Menopause is not an easy ride. And unfortunately, it’s inevitable. However, while hot flashes, mood swings, irregular periods, vaginal dryness, and weight gain are some very common conditions that come with it, menopause can also welcome increased occurence of urinary tract infection (UTI). In fact, according to an expert, there is a strong connection between menopause and UTIs.
And on top of that, the most frustrating symptom of menopause is recurrent UTI.
To know about the causes of menopausal UTIs and how to treat them effectively, Healthydailytips spoke to Dr Madhushree Vijayakumar, Consultant Gynaecologist, and Obstetrician, Motherhood Hospital, Bengaluru.
Before knowing about the causes, let’s first understand a bit about menopause and UTI
UTIs are among the most common bacterial infections in women. They occur when bacteria, yeast, or other microbes from the rectum and vagina enter the urethra and infect the urinary tract. Some common signs and symptoms of urinary tract infections include a strong, frequent urge to urinate, a burning sensation while urinating, urine that appears cloudy and red in colour, poor-smelling urine, and pelvic pain.
Menopause refers to the natural biological process which marks the end of menstrual cycles in a woman’s life. This usually happens when a woman is in her 40s and 50s. A woman is likely to experience irregular periods for years leading up to this stage. This transition period is known as peri-menopause.
Here’s why women who hit menopause are more prone to UTI
While women can get a UTI at any age, women undergoing menopause are at a higher risk of contracting the disease. Here are the causes:
1. Hormonal imbalance
During the peri-menopause stage, women experience hormonal imbalance, which significantly affects their reproductive and sexual health. “As the ovaries produce less oestrogen and progesterone, the fluctuations in the hormone levels cause a change in the uterus lining, which further increases the odds of harmful bacteria entering the vagina,” said Dr Vijayakumar.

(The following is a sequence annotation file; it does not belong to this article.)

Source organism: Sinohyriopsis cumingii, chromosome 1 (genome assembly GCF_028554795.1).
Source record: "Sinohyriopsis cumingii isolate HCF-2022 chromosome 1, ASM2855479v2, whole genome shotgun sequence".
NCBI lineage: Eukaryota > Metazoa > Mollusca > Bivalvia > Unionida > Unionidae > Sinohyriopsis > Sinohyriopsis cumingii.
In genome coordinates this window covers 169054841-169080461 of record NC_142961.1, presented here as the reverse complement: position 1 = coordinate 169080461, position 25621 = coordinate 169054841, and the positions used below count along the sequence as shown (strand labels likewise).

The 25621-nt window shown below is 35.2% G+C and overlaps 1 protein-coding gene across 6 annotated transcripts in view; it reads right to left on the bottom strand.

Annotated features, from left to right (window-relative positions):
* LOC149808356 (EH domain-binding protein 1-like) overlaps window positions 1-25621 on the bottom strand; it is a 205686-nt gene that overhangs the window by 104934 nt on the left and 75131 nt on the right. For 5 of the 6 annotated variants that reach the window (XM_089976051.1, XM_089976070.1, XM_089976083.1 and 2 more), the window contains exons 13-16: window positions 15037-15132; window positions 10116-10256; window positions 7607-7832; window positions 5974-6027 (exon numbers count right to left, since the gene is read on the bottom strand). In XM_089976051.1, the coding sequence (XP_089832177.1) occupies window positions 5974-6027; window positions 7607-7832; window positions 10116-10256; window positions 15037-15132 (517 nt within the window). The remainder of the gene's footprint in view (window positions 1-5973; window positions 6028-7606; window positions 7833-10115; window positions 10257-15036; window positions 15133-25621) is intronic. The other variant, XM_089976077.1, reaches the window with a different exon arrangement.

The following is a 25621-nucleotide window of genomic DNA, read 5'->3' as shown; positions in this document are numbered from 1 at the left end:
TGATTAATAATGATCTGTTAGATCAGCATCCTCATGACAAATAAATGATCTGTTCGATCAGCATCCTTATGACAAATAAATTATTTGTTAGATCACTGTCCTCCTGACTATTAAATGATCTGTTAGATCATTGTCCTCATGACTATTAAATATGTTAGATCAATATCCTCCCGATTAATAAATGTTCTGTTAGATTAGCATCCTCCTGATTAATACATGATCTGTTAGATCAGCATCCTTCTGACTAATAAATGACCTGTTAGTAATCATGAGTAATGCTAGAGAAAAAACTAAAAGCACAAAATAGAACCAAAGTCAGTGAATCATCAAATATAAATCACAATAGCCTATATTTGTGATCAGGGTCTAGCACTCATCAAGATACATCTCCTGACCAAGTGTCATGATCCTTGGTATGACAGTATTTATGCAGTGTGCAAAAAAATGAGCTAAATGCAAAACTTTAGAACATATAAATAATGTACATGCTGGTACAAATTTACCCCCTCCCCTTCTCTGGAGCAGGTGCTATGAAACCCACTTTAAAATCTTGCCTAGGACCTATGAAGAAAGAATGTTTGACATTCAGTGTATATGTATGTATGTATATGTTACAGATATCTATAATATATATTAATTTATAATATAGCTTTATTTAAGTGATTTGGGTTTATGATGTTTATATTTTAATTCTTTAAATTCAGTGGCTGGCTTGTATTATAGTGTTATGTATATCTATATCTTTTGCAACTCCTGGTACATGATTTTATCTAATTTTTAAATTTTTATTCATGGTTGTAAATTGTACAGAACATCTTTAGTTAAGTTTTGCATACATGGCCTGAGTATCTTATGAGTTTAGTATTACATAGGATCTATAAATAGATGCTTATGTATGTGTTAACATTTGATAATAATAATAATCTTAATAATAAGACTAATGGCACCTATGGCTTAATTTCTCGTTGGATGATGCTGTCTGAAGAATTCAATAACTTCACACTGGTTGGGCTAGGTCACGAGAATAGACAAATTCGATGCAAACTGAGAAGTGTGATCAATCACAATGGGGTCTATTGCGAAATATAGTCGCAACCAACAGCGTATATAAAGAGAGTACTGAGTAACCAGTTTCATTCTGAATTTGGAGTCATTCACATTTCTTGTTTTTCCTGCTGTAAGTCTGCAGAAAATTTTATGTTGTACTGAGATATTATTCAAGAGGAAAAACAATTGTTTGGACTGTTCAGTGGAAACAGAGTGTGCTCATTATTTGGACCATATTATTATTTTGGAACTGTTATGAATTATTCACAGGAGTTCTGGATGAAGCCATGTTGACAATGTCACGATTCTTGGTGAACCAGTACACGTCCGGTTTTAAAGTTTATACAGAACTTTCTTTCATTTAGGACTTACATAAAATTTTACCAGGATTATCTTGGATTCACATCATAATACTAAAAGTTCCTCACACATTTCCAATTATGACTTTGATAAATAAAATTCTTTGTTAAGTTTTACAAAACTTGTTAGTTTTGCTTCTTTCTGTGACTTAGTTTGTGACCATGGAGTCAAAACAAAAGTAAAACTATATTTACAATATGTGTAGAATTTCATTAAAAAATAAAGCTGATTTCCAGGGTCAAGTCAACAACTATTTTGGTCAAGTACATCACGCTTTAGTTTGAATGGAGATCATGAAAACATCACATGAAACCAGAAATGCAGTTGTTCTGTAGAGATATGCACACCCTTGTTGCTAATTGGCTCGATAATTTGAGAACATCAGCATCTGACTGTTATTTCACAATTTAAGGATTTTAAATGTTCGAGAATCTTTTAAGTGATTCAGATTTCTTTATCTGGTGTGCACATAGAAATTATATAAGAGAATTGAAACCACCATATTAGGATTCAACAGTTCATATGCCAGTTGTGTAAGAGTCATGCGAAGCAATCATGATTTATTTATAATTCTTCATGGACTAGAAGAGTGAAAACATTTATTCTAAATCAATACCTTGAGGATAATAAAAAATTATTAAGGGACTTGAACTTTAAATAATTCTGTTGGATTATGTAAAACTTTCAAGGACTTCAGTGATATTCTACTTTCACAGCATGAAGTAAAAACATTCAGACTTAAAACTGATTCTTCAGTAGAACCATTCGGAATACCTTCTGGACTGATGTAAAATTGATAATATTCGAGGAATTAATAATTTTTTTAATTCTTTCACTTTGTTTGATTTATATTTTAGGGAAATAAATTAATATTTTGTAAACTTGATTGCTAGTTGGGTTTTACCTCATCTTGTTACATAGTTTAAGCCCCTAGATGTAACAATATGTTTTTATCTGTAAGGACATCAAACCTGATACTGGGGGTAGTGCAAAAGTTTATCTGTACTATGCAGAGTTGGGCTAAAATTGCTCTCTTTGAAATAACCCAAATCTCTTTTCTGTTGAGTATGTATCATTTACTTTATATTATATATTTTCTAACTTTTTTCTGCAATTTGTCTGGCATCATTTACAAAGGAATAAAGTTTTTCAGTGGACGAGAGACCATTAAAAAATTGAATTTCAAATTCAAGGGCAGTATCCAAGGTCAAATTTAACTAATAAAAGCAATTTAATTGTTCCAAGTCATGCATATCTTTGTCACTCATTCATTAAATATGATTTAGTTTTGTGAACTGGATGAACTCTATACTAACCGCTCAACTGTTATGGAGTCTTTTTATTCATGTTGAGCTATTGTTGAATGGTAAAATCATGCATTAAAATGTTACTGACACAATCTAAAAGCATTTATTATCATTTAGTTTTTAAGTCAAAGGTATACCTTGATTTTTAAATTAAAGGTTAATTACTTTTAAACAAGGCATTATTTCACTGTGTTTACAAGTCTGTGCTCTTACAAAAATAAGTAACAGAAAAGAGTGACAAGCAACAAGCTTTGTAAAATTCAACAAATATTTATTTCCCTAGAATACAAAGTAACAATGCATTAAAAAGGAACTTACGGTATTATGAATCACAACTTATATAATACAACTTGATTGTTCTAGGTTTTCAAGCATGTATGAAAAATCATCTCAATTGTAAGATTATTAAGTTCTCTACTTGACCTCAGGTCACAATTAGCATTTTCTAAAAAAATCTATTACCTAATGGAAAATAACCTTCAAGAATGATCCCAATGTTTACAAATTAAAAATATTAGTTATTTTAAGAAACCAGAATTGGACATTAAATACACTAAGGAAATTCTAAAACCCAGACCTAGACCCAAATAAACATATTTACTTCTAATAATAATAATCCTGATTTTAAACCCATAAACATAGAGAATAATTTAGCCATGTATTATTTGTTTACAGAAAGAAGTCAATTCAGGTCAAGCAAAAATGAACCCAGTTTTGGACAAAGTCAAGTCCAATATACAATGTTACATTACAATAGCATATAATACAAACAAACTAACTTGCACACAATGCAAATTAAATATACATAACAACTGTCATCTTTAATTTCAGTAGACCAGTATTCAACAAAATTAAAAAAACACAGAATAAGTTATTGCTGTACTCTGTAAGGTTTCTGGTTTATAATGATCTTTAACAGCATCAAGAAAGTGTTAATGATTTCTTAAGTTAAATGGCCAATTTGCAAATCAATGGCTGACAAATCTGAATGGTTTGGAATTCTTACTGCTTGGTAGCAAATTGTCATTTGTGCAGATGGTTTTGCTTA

2. Vaginal changes
Oestrogen is also responsible for helping lactobacilli which are the naturally occurring good bacteria survive in the uterus. Lactobacilli prevents and controls infection-causing bacteria by producing an acid that lowers the pH levels in your vagina. Therefore, a decrease in oestrogen levels leads to increased harmful bacteria, further increasing the odds of contracting UTIs.
3. Weak bladder
Moreover, low oestrogen levels weaken a woman’s bladder and pelvic region muscles. This can also cause urinary incontinence, the frequent and uncontrolled leakage of urine, which is one of the most common symptoms of UTI.
4. Being sexually active
Dr Vijayakumar said, “Another common reason for getting infected is being sexually active, as it can transfer bacteria from the rectum and vagina to the urethra.”
5. Other reasons
Some other menopause-induced changes that increase the chances of UTIs are vaginal dryness, vaginal irritation, inability to empty the bladder, and other medical conditions such as diabetes.
Tips to prevent UTIs in the menopausal and post-menopausal stage
1. Lifestyle changes
Some common tips for a woman experiencing menopause to prevent painful urinary tract infections are common lifestyle changes such as staying hydrated, taking cranberry extracts, showering instead of using bathtubs, and avoiding douching can help prevent all UTIs.
Also, read: If you’re hitting menopause, be ready to face these 6 vaginal problems
2. Avoid harsh products
Reducing the use of harsh soaps, creams, powders, or any form of spray near the genital area that may cause inflammation and irritation is also recommended.
3. Urinate after sex
Another tip that sexually active women should follow is to always remember to urinate before and after sexual intercourse as it can reduce the risk of UTIs.
All women should follow these tips, irrespective of whether they have reached the menopause stage.
What is the treatment for UTI in the menopausal stage?
If women continue to experience painful symptoms of UTIs, they are advised to consult a medical professional. During diagnosis, doctors usually take a urine sample to identify the bacteria causing the infection.
“In the post-menopause stage, most women prefer using oral antibiotics to treat UTIs as they are effective and hassle-free. Some other treatments for UTIs caused by menopausal changes are vaginal estrogen creams or rings. They help restore the healthy bacterial balance in your vagina and reduce vaginal dryness,” said Dr Vijayakumar. For mild cases, urinating frequently can also help discard the harmful bacteria from the body.